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Our story (January page 74) about one family's quest for low-tech happiness stirred debate. Post your own reaction (and watch a slideshow of the family's old-tech tools for living) at sunset.com/unpluggedhome

A really good idea?

I was so excited to read about this family because sometimes I thought my husband and I were the only people balking at the frivolousnessof so much technology. We are both public school teachers and we want our own children to be able to use their imagination and appreciate their interactions with people. So many of our students have difficulty visualizing scenes from novels and using images to portray their ideas because technology does this for them constantly. Limiting children's exposure to technology is beneficial because they must use their imagination to visualize, and interactions with technology become a treat, not background noise. -KATHLEEN JAY, POSTED AT SUNSET.COM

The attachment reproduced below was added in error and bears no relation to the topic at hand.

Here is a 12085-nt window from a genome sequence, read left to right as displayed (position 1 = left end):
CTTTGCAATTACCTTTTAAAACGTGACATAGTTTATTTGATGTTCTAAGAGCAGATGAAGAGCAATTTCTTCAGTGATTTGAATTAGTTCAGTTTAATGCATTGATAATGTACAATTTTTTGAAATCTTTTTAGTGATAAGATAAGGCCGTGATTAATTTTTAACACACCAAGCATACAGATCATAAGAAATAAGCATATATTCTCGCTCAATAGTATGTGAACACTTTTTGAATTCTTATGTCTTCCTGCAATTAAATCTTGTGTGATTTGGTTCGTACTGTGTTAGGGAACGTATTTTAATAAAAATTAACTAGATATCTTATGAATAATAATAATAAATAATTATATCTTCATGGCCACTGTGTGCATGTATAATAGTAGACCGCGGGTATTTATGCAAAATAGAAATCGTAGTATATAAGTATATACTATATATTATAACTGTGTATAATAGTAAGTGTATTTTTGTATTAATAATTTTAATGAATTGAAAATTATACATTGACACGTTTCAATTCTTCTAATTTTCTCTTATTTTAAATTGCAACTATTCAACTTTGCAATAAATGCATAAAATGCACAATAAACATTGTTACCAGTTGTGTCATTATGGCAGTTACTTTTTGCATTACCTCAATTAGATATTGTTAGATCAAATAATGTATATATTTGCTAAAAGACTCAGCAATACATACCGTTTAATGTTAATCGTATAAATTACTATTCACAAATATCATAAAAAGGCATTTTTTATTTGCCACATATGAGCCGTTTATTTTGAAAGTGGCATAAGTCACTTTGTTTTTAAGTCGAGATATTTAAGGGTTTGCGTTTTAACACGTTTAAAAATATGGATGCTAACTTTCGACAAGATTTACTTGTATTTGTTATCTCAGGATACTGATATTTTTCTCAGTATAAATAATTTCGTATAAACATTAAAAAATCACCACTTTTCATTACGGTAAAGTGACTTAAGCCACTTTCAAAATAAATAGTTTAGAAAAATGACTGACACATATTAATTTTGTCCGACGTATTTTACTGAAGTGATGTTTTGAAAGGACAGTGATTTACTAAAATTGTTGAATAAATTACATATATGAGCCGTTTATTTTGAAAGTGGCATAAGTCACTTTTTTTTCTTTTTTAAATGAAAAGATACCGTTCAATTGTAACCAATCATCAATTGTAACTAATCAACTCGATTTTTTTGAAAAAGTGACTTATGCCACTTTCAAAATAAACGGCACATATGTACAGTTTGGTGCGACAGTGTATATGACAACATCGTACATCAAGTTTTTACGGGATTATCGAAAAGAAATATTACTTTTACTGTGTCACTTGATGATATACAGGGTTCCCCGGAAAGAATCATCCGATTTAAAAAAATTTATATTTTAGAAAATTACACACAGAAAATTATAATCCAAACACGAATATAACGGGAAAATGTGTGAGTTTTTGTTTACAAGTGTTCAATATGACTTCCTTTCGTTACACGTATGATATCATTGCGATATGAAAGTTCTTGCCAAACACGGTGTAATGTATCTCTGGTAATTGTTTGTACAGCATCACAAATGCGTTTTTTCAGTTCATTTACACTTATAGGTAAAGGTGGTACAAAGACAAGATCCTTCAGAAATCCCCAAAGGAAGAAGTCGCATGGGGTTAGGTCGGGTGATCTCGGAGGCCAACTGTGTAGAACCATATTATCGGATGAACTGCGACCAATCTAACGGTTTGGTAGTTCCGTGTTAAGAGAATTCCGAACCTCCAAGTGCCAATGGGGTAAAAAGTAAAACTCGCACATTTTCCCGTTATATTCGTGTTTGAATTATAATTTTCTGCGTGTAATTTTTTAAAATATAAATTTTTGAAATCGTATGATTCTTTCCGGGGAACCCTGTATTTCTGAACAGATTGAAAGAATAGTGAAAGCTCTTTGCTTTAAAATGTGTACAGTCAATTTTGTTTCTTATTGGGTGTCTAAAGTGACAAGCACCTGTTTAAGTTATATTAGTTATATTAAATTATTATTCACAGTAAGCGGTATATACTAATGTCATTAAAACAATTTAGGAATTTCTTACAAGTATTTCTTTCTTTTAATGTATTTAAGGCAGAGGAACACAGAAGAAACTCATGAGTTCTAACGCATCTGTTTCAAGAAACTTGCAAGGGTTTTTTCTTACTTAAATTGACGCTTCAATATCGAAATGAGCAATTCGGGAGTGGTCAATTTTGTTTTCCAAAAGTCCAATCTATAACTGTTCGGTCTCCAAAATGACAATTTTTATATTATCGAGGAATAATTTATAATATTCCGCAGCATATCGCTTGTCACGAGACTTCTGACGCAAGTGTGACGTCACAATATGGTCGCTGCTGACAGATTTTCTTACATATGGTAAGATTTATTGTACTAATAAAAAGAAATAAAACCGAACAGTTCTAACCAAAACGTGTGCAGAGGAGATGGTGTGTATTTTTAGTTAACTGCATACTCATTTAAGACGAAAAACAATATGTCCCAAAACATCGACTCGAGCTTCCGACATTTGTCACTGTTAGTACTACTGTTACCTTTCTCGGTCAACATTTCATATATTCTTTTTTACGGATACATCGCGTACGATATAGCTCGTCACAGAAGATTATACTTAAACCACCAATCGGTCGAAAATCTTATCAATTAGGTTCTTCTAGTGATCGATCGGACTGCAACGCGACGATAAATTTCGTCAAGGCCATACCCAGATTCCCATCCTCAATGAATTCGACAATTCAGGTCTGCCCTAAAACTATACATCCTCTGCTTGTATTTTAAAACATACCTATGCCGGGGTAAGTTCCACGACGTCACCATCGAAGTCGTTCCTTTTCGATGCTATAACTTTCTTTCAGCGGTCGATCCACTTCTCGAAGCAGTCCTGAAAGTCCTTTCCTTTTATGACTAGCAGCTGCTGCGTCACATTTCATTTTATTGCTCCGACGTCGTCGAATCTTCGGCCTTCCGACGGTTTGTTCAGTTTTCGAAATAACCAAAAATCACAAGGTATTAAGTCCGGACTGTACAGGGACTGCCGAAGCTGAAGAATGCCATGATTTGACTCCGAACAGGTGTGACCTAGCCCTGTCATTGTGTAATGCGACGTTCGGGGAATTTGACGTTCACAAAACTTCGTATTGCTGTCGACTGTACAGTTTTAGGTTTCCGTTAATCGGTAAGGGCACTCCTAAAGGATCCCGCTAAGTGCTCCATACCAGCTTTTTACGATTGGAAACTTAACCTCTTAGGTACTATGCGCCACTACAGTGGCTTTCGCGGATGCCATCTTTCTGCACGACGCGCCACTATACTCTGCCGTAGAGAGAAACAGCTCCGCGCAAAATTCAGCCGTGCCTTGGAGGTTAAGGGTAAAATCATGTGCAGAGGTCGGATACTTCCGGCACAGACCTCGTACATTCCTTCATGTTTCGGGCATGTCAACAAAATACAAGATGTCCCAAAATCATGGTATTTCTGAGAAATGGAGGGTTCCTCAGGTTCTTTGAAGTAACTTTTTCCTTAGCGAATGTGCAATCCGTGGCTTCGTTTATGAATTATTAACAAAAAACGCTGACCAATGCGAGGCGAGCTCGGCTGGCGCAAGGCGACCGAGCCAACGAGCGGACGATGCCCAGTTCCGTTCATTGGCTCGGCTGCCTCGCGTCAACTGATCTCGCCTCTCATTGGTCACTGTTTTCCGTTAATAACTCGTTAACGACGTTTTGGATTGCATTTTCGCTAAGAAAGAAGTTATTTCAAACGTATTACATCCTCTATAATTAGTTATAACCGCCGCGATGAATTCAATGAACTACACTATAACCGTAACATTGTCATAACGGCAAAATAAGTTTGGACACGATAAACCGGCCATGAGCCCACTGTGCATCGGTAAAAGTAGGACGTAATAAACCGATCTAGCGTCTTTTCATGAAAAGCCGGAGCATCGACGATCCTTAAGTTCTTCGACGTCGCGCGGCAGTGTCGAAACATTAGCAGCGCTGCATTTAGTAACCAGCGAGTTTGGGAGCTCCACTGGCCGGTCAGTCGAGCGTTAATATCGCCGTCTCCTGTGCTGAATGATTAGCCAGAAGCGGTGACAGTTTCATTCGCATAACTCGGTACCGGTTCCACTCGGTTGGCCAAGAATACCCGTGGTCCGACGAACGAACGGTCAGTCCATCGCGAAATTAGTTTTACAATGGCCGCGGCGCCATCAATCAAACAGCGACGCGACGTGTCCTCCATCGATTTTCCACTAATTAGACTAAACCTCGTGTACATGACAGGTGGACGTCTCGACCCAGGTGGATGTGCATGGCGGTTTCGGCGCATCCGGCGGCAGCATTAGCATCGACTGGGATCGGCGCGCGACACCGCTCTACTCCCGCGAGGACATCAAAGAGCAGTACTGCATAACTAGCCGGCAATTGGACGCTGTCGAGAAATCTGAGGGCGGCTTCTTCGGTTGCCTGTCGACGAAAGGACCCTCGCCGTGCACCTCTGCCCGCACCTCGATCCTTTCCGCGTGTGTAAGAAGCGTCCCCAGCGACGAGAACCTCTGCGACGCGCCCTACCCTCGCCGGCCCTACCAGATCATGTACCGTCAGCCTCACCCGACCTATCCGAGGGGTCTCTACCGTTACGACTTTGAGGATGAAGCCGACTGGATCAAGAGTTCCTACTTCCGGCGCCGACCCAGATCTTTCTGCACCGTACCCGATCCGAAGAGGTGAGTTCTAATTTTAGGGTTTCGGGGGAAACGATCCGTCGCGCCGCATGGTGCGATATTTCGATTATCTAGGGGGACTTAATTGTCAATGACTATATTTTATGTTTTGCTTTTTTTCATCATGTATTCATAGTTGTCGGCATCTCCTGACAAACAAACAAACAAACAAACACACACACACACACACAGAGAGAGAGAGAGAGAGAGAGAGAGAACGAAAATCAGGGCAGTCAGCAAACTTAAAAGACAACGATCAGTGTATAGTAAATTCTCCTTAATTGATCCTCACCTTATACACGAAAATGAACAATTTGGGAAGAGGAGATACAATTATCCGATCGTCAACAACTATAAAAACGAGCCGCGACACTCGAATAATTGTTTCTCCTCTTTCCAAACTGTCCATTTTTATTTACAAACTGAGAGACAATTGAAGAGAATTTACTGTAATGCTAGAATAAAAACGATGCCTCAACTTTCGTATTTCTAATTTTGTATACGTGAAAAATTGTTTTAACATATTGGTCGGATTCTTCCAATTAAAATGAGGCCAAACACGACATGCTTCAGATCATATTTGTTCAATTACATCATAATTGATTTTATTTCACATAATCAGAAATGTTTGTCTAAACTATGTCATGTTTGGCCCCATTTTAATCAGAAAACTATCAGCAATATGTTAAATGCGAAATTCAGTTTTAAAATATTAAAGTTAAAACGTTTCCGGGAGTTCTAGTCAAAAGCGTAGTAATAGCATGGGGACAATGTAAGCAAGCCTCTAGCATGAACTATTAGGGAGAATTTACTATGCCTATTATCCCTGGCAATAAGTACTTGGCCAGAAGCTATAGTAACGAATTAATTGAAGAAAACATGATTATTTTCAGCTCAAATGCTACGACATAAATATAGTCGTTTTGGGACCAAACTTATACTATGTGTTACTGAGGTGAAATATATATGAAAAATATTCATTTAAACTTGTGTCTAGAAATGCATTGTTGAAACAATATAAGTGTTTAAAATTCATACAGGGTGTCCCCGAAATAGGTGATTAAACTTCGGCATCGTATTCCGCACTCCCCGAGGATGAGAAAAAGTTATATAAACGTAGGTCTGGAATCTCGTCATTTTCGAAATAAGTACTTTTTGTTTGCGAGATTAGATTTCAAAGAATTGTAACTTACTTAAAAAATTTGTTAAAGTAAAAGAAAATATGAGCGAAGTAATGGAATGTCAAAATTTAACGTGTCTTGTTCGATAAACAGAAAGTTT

Many of us out here in the world go about our lives the old-fashioned way. We raised our kids outside with imaginations. They were healthy and thin naturally because they were so active. I have noticed each generation seems to collect more problems with more technology. It is fine to use as a tool, but when you have children and aduits sitting at the dinner table, texting or talking on a cell phone, it is time to do something. Hurrah for this couple who have realized the problem and are trying to fix it! -JOAN MAC, AT SUNSET.COM

Slowing down and simplifying life to enjoy pleasures such as music, reading, good food, conversation: It's a bit like bringing a spirit of vacation to daily life. And none of the above involves a gadget. -PAMELA BEERE BRIGGS, AT SUNSET.COM

Time to get real?

* Your "Unplugged" house article had to be the most privileged, pretentious article I've seen in your magazine ever.

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